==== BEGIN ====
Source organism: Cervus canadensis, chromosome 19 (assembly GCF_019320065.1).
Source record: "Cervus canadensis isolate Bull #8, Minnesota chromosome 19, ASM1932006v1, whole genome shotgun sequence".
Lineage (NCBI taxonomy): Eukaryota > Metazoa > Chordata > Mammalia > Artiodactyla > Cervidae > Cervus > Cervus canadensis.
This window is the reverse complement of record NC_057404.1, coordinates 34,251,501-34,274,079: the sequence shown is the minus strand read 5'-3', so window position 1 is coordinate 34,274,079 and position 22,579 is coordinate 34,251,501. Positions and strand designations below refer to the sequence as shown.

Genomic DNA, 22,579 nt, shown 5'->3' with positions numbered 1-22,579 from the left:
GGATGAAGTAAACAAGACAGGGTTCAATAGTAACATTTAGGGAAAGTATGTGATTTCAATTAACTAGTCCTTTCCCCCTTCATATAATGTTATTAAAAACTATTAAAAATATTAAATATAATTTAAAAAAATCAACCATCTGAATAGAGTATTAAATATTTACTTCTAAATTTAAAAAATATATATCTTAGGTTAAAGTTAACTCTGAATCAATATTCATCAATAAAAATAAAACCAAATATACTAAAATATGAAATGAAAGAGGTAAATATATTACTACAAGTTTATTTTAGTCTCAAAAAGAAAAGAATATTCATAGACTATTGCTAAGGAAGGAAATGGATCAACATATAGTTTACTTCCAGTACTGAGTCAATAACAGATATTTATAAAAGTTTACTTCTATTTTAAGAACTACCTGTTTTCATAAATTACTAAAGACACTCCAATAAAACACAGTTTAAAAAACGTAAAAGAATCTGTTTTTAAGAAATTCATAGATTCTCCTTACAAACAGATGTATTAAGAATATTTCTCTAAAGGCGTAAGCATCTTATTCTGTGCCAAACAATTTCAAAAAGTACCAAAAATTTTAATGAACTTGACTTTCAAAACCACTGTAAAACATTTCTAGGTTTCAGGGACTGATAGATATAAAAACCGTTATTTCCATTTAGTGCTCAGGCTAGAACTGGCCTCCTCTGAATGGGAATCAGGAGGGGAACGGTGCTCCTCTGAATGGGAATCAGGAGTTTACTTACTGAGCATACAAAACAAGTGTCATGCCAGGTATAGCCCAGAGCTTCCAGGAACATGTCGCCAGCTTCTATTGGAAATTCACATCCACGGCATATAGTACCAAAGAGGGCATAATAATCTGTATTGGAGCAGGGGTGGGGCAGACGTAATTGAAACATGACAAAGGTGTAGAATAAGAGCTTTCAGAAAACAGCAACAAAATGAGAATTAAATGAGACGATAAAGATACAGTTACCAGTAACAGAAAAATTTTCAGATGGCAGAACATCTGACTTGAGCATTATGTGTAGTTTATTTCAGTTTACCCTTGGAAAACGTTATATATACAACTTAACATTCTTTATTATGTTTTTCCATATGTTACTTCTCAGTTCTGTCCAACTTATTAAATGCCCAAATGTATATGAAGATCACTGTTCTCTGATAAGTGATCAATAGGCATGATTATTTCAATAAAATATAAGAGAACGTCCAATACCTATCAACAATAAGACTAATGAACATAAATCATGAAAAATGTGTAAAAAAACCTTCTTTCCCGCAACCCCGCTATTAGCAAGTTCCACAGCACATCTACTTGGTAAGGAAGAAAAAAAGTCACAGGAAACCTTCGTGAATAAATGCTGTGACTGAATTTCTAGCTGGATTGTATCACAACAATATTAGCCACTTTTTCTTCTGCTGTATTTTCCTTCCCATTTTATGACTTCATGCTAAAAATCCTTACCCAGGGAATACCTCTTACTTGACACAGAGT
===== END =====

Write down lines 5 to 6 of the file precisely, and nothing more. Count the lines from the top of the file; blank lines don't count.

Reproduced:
Genomic DNA, 22,579 nt, shown 5'->3' with positions numbered 1-22,579 from the left:
GGATGAAGTAAACAAGACAGGGTTCAATAGTAACATTTAGGGAAAGTATGTGATTTCAATTAACTAGTCCTTTCCCCCTTCATATAATGTTATTAAAAACTATTAAAAATATTAAATATAATTTAAAAAAATCAACCATCTGAATAGAGTATTAAATATTTACTTCTAAATTTAAAAAATATATATCTTAGGTTAAAGTTAACTCTGAATCAATATTCATCAATAAAAATAAAACCAAATATACTAAAATATGAAATGAAAGAGGTAAATATATTACTACAAGTTTATTTTAGTCTCAAAAAGAAAAGAATATTCATAGACTATTGCTAAGGAAGGAAATGGATCAACATATAGTTTACTTCCAGTACTGAGTCAATAACAGATATTTATAAAAGTTTACTTCTATTTTAAGAACTACCTGTTTTCATAAATTACTAAAGACACTCCAATAAAACACAGTTTAAAAAACGTAAAAGAATCTGTTTTTAAGAAATTCATAGATTCTCCTTACAAACAGATGTATTAAGAATATTTCTCTAAAGGCGTAAGCATCTTATTCTGTGCCAAACAATTTCAAAAAGTACCAAAAATTTTAATGAACTTGACTTTCAAAACCACTGTAAAACATTTCTAGGTTTCAGGGACTGATAGATATAAAAACCGTTATTTCCATTTAGTGCTCAGGCTAGAACTGGCCTCCTCTGAATGGGAATCAGGAGGGGAACGGTGCTCCTCTGAATGGGAATCAGGAGTTTACTTACTGAGCATACAAAACAAGTGTCATGCCAGGTATAGCCCAGAGCTTCCAGGAACATGTCGCCAGCTTCTATTGGAAATTCACATCCACGGCATATAGTACCAAAGAGGGCATAATAATCTGTATTGGAGCAGGGGTGGGGCAGACGTAATTGAAACATGACAAAGGTGTAGAATAAGAGCTTTCAGAAAACAGCAACAAAATGAGAATTAAATGAGACGATAAAGATACAGTTACCAGTAACAGAAAAATTTTCAGATGGCAGAACATCTGACTTGAGCATTATGTGTAGTTTATTTCAGTTTACCCTTGGAAAACGTTATATATACAACTTAACATTCTTTATTATGTTTTTCCATATGTTACTTCTCAGTTCTGTCCAACTTATTAAATGCCCAAATGTATATGAAGATCACTGTTCTCTGATAAGTGATCAATAGGCATGATTATTTCAATAAAATATAAGAGAACGTCCAATACCTATCAACAATAAGACTAATGAACATAAATCATGAAAAATGTGTAAAAAAACCTTCTTTCCCGCAACCCCGCTATTAGCAAGTTCCACAGCACATCTACTTGGTAAGGAAGAAAAAAAGTCACAGGAAACCTTCGTGAATAAATGCTGTGACTGAATTTCTAGCTGGATTGTATCACAACAATATTAGCCACTTTTTCTTCTGCTGTATTTTCCTTCCCATTTTATGACTTCATGCTAAAAATCCTTACCCAGGGAATACCTCTTACTTGACACAGAGT